‘Textile industry consumes more water than needed’

Reports reveal that local industries have failed to implement international standards

Mariam Shafqat August 25, 2017

LAHORE: Experts at a seminar held by World Wide Fund for Nature-Pakistan on Tuesday stressed the need for sustainable water consumption practices in textile sector of the country and to address the wayward patterns of resource consumption.

The seminar was part of the International Labour and Environmental Standards (ILES) Application in Pakistan’s SMEs project, funded by the European Union and being implemented by WWF-Pakistan in collaboration with the International Labour Organisation (ILO).

'Govt responsible for decline in textile exports'

The seminar is also a part of events leading up to the World Water Week to be observed from 27th of August till 1st September in Stockholm Sweden. This year World Water Week will address the theme “water and waste: reduce and reuse” from a holistic system perspective, addressing issues and challenges from all parts and countries of the world – low, middle and high income.

In this context the WWF-Pakistan will also be presenting a scientific research titled “Sustainable management practices to the textile industry for growing economy”, by WWF-Pakistan Senior Project Officer Sohail Ali Naqvi. The paper highlights the analysis of implementation of Multi Environment Agreements (MEAs) with context to cost benefits and sustainable practices in the textile industry.

According to the research, the textile industry in Pakistan contributes 8.5% of the GDP and 52% in exports, however, majority of the industry is unable to implement MEA’s that the country has ratified. The textile industry consumes more water than needed and discharge untreated polluted water into the local water bodies.

The study also revealed a gap in implementation of sustainable practices due to lack of awareness. The study also reveals that if an industry invests up to € 10,000 in different interventions it could save more than 110,000m3 of water on annual basis with a reduction of 10% to 15% of water pollution with a payback period of up to 10 months.

Speaking on the occasion, WWF-Pakistan CEO Hammad Naqi Khan stressed the need for optimising the water cycle of local industries in order to ease existing pressures on current water resources.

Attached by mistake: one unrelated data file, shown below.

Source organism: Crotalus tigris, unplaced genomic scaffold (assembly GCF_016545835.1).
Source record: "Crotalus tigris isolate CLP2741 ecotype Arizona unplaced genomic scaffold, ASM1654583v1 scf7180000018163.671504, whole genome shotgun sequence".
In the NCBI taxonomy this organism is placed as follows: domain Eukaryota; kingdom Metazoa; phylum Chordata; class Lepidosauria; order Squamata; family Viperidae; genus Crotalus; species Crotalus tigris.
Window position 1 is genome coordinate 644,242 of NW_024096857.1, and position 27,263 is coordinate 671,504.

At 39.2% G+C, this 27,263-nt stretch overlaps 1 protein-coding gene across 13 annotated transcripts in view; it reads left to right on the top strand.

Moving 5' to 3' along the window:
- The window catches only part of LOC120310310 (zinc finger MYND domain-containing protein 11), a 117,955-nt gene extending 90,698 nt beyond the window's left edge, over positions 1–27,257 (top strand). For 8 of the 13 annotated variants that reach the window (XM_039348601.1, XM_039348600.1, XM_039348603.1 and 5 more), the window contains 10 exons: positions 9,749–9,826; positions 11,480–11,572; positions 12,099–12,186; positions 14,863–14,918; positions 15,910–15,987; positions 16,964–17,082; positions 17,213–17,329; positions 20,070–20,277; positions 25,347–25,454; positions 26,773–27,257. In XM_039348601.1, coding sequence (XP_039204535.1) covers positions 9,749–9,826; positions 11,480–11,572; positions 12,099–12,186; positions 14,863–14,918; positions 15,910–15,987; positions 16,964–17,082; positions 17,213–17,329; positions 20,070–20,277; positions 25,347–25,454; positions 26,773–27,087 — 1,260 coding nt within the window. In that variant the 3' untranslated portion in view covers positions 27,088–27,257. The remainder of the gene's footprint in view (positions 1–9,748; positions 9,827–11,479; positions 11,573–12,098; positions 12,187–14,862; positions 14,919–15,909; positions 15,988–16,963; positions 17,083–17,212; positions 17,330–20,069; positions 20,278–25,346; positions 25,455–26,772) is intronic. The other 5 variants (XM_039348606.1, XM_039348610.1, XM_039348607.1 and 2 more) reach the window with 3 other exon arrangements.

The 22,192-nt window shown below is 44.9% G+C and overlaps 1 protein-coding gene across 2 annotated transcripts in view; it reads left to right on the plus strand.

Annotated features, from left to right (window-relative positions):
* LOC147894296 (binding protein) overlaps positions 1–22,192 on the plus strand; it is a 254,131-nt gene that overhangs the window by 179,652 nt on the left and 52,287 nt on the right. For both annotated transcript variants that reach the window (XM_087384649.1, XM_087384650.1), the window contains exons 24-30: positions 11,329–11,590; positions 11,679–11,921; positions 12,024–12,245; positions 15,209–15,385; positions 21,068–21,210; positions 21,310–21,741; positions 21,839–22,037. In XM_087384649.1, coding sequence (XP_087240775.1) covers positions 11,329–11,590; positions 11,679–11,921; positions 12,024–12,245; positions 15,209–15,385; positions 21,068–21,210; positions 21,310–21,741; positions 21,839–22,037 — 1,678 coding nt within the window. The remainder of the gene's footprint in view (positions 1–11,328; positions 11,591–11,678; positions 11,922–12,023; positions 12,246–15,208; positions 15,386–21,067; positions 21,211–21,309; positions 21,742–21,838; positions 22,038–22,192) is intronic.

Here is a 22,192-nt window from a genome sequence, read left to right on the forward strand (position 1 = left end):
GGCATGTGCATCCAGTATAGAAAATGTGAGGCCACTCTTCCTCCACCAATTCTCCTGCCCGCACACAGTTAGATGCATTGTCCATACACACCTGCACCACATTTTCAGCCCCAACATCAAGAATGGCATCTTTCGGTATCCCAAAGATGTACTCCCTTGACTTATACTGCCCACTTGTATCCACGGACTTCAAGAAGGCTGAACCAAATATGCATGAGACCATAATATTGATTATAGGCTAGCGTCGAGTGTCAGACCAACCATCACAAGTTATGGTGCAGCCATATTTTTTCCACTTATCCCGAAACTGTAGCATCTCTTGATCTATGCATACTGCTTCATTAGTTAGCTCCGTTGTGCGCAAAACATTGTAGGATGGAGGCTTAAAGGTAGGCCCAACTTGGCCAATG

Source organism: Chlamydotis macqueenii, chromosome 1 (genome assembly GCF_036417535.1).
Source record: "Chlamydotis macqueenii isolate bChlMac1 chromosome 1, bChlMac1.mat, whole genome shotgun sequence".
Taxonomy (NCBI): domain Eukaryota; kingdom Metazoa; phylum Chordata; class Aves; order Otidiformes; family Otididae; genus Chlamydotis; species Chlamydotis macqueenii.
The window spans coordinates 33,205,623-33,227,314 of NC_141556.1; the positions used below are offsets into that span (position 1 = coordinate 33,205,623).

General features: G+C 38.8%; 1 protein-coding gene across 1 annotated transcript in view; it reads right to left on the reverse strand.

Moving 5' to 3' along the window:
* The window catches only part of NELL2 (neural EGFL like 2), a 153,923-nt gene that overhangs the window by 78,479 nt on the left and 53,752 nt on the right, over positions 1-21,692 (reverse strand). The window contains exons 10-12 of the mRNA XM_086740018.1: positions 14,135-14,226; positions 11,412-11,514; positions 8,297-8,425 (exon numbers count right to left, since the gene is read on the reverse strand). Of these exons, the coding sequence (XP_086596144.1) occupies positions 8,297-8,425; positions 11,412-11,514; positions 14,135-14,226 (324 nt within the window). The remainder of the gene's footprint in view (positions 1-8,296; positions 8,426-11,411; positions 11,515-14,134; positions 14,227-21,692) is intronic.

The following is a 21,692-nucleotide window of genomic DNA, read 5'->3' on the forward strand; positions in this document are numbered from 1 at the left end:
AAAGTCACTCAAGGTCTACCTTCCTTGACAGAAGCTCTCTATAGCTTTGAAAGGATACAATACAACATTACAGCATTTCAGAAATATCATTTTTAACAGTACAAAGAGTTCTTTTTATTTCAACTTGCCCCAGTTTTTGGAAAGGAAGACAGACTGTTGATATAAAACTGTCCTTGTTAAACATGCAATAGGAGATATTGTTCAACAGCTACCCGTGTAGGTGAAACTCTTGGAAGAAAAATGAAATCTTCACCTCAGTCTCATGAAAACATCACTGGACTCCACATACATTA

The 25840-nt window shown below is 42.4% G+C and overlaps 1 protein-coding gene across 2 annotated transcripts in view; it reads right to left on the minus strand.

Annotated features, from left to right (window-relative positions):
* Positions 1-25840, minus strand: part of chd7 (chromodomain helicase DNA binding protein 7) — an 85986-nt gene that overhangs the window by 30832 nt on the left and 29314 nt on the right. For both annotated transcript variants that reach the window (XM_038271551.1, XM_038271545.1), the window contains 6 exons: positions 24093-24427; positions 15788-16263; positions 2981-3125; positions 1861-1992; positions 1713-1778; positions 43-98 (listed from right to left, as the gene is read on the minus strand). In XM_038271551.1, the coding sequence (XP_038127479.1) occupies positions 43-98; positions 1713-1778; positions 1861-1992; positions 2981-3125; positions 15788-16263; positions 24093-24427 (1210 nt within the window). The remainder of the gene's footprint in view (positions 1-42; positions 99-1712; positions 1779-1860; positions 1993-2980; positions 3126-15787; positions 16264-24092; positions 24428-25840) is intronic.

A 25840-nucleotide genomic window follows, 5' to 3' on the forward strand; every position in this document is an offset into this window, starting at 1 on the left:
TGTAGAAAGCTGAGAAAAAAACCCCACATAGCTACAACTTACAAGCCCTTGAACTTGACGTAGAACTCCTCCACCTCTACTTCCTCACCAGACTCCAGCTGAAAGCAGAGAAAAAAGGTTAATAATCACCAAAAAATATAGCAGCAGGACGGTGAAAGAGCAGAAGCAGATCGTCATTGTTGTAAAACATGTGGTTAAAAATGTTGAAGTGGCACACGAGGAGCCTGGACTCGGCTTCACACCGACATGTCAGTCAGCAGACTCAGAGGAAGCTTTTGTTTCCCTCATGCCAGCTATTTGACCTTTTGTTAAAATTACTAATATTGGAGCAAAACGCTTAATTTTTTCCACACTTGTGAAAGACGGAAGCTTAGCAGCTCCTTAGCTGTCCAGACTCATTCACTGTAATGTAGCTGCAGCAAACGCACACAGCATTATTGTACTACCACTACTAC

'Textile sector continues facing losses' 

“Business as usual is no longer an option since we need to understand that the water challenges we face today are intertwined and instead of being part of the problem we should be part of the solution,” he said.

“With our current status of being declared a water-stressed country, our primary focus should be on the strategic development of the industrial sector, especially increasing the efficiency of our textile sector with small water footprints and high added value should be our primary objective”, Naqi added.

All-Pakistan Textile Mill Association Secretary General Anisul Haq said that with the growing challenge of water shortages, the textile industries need to act fast. He said industries need to invest more in technologies which are water efficient, lead to zero discharge of hazardous waste and harvest water from rain.

He also said water was a shared resource and the industrial sector was equally responsible for the conservation and treatment of it.

“It is better to invest less on conservation in the start of the pipeline than to spend much more on treatment at the end of the pipeline,” Haq said.

The World Water Week 2017 focuses on key challenges with regards to specifically two Sustainable Development Goals (SDG’s) including improvement of water quality by reducing pollution, eliminating dumping and minimising release of hazardous chemicals and materials, halving the proportion of untreated wastewater and substantially increasing recycling and safe reuse globally.

Published in The Express Tribune, August 25th, 2017.

Facebook Conversations


Replying to X

Comments are moderated and generally will be posted if they are on-topic and not abusive.

For more information, please see our Comments FAQ

Load Next Story